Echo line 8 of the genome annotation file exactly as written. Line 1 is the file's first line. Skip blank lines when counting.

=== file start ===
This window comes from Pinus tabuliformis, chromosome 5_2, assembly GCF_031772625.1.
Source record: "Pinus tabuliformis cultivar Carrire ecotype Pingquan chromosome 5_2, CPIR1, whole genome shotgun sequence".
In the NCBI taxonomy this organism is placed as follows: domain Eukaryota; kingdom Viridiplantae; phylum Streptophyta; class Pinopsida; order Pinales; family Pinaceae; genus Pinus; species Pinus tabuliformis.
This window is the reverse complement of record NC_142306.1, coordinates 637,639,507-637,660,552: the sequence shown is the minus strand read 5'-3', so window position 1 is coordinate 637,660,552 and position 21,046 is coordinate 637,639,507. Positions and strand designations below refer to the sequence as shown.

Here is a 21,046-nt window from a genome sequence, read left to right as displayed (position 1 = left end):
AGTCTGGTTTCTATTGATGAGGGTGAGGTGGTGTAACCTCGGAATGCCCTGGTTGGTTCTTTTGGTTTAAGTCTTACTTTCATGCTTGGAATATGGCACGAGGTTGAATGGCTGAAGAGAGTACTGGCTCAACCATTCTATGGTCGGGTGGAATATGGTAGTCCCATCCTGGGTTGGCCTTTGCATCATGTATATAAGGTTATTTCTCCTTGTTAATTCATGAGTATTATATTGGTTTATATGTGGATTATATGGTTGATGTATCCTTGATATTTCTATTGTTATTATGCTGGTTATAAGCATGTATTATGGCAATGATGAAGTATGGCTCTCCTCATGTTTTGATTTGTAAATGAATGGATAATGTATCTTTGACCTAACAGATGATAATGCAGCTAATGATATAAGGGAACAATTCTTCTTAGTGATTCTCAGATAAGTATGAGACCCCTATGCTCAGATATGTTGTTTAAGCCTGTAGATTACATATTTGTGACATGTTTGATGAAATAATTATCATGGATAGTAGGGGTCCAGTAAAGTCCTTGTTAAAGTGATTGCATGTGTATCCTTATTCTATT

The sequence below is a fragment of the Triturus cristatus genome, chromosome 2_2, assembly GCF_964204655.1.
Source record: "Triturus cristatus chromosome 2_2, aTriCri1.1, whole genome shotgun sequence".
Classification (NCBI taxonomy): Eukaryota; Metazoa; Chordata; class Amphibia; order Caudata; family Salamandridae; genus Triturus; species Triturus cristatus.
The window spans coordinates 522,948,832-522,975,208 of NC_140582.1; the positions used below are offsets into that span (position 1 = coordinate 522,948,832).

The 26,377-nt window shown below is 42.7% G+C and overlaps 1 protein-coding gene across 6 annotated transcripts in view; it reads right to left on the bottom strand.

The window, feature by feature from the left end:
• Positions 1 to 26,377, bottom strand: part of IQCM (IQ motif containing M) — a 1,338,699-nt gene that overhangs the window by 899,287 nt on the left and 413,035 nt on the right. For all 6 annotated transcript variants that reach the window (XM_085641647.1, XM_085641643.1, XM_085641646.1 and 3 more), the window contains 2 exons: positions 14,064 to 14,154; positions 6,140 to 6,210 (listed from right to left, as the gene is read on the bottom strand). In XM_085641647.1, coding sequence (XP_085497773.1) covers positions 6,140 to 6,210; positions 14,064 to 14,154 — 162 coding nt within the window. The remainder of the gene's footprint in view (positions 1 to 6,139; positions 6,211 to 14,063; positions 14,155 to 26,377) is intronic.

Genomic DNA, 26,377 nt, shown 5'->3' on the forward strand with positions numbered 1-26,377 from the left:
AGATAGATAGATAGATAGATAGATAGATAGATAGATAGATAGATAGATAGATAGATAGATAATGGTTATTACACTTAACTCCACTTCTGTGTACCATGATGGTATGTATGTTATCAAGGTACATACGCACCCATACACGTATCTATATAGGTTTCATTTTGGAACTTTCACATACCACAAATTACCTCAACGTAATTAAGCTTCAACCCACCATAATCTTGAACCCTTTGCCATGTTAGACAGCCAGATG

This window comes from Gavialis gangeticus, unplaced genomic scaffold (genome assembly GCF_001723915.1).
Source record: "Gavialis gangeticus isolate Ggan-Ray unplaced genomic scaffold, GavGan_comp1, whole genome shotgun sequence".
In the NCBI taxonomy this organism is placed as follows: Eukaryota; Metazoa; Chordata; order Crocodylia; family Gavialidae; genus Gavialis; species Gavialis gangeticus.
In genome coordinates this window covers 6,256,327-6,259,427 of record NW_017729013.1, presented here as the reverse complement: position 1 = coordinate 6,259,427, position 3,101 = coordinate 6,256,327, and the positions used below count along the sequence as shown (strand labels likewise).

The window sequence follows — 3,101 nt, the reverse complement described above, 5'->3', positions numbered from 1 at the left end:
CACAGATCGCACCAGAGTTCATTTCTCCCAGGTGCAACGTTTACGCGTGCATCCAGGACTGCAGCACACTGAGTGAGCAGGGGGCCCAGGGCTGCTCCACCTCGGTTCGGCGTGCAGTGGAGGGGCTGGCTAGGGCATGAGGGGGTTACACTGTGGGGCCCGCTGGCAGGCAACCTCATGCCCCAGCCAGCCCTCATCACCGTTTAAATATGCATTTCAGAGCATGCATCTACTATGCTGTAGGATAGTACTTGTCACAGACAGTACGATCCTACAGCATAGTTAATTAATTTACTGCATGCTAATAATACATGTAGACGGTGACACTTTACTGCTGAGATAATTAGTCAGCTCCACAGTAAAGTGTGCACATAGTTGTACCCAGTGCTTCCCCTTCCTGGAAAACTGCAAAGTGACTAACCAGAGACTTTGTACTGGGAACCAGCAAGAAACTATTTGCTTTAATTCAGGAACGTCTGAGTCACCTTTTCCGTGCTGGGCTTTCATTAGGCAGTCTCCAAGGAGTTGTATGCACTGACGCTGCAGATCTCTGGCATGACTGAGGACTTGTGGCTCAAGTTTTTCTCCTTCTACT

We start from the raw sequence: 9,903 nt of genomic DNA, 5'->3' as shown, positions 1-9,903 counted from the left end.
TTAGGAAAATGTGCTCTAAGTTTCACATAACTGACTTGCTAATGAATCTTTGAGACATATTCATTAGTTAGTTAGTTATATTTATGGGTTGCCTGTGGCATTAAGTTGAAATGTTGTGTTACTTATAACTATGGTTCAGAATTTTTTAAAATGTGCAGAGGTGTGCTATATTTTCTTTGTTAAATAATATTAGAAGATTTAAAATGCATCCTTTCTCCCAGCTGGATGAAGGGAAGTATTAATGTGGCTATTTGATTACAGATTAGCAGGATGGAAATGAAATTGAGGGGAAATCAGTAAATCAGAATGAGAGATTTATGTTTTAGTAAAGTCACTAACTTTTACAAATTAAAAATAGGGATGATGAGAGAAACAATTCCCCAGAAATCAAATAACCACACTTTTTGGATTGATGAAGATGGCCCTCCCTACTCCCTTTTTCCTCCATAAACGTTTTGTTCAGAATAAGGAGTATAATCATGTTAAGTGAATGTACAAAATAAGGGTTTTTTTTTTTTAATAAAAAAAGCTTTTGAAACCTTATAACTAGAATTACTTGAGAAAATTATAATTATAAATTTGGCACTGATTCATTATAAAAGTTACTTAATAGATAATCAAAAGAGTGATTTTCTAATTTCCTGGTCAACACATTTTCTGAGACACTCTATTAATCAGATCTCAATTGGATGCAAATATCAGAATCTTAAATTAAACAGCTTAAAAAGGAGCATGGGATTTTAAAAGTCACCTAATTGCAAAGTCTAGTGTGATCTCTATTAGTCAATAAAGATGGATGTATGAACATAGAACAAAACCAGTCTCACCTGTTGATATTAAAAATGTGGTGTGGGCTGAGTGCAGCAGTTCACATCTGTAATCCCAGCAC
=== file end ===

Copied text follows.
Source record: "Triturus cristatus chromosome 2_2, aTriCri1.1, whole genome shotgun sequence".